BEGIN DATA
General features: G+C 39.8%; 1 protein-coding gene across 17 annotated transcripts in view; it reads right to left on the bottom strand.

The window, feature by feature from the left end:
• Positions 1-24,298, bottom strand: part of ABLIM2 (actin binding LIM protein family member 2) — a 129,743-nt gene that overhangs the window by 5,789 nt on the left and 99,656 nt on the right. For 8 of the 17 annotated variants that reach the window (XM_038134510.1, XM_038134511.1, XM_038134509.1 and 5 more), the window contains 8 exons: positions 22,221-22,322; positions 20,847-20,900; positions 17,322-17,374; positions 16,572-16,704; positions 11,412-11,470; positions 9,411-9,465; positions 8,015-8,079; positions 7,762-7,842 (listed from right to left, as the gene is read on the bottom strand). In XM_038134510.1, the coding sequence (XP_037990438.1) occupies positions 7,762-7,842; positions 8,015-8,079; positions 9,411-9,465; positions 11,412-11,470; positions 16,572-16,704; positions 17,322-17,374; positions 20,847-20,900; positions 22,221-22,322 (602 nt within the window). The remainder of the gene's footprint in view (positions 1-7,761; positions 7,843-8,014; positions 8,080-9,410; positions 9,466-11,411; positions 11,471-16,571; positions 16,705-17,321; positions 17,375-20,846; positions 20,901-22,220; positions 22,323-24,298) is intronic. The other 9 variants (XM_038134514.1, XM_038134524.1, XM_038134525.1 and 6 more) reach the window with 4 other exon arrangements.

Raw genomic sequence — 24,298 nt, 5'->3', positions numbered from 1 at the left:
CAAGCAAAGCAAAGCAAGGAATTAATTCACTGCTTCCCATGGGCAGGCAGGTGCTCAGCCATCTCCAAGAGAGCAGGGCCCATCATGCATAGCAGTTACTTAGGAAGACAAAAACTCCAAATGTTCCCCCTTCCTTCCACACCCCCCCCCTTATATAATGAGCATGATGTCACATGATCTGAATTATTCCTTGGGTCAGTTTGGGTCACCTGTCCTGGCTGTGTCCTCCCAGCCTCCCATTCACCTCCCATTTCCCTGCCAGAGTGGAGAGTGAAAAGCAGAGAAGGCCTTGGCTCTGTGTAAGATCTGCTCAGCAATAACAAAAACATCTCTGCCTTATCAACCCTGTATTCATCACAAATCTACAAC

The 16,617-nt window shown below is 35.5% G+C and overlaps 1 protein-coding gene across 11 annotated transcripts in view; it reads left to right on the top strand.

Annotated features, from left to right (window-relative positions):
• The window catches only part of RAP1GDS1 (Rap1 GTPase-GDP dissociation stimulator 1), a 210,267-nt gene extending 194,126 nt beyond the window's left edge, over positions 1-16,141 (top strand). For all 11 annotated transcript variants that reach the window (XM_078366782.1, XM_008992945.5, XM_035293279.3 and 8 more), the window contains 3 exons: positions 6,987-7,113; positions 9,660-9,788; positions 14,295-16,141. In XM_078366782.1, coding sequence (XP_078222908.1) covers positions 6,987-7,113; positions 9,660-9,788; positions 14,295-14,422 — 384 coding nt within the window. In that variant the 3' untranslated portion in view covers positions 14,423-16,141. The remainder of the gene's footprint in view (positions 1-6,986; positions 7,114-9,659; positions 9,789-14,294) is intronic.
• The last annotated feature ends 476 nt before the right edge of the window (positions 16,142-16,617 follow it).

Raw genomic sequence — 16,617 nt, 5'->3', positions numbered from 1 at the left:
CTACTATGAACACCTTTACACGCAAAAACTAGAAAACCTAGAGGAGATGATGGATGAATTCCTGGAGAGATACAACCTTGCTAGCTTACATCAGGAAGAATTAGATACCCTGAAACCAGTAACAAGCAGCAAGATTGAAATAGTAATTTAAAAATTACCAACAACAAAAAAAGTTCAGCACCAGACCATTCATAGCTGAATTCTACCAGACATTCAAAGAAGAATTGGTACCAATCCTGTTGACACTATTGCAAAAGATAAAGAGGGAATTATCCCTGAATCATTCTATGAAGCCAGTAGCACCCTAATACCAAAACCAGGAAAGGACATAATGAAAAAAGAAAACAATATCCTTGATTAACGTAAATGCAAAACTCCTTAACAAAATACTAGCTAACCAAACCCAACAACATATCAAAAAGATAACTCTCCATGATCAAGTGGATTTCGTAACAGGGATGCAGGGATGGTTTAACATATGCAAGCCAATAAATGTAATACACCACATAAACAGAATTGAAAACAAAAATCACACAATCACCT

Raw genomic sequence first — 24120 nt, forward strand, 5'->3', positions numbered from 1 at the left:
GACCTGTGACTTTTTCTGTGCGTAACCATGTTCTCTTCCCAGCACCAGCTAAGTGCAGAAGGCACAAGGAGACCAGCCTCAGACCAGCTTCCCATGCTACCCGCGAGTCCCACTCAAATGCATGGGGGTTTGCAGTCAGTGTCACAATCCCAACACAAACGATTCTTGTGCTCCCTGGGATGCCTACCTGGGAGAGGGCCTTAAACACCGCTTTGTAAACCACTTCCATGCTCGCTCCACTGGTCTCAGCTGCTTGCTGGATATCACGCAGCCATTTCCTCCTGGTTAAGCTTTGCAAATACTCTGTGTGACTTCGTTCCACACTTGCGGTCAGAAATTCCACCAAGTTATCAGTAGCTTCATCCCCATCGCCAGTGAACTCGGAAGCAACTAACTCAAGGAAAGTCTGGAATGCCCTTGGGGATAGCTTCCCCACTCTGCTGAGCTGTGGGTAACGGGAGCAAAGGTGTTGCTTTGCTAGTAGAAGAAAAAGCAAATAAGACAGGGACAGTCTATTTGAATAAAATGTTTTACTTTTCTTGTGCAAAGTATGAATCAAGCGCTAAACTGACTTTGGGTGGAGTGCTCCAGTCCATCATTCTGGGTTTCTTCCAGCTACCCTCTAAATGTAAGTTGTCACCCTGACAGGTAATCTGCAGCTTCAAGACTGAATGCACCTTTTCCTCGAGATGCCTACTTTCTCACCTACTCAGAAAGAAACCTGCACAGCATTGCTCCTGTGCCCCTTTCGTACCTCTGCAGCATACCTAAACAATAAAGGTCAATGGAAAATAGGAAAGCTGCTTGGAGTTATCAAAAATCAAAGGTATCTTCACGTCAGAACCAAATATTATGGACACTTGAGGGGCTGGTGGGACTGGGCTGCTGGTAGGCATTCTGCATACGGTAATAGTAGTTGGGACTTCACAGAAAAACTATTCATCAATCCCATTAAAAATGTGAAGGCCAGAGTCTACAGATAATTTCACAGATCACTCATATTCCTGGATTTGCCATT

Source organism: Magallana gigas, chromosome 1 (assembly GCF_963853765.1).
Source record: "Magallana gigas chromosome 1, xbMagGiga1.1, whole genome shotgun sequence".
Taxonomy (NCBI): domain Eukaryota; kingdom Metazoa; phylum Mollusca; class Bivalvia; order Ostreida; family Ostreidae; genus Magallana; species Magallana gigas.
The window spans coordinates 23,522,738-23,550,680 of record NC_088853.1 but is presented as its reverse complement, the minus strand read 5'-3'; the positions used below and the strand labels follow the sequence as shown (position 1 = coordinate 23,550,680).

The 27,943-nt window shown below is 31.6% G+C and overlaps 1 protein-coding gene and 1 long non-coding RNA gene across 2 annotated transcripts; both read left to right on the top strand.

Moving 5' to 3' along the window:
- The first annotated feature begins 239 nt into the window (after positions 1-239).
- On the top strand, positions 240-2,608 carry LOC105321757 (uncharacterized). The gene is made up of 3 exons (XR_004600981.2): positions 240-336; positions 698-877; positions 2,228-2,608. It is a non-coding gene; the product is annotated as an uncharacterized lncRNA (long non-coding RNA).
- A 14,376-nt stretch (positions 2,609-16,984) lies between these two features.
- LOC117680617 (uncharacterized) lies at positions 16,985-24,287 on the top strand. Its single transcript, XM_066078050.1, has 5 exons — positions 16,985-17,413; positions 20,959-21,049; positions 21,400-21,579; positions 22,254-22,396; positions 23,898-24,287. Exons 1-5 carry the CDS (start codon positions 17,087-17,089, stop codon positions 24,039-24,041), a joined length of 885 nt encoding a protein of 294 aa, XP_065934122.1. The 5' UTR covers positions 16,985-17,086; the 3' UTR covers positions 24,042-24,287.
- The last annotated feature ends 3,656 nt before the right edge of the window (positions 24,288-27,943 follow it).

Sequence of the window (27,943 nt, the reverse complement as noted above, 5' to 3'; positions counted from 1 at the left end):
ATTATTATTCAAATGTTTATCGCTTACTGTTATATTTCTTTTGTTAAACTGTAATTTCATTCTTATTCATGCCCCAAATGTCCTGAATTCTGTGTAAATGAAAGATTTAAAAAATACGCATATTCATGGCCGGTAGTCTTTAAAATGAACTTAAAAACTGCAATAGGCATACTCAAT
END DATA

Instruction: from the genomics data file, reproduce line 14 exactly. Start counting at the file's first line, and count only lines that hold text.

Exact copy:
Source organism: Magallana gigas, chromosome 1 (assembly GCF_963853765.1).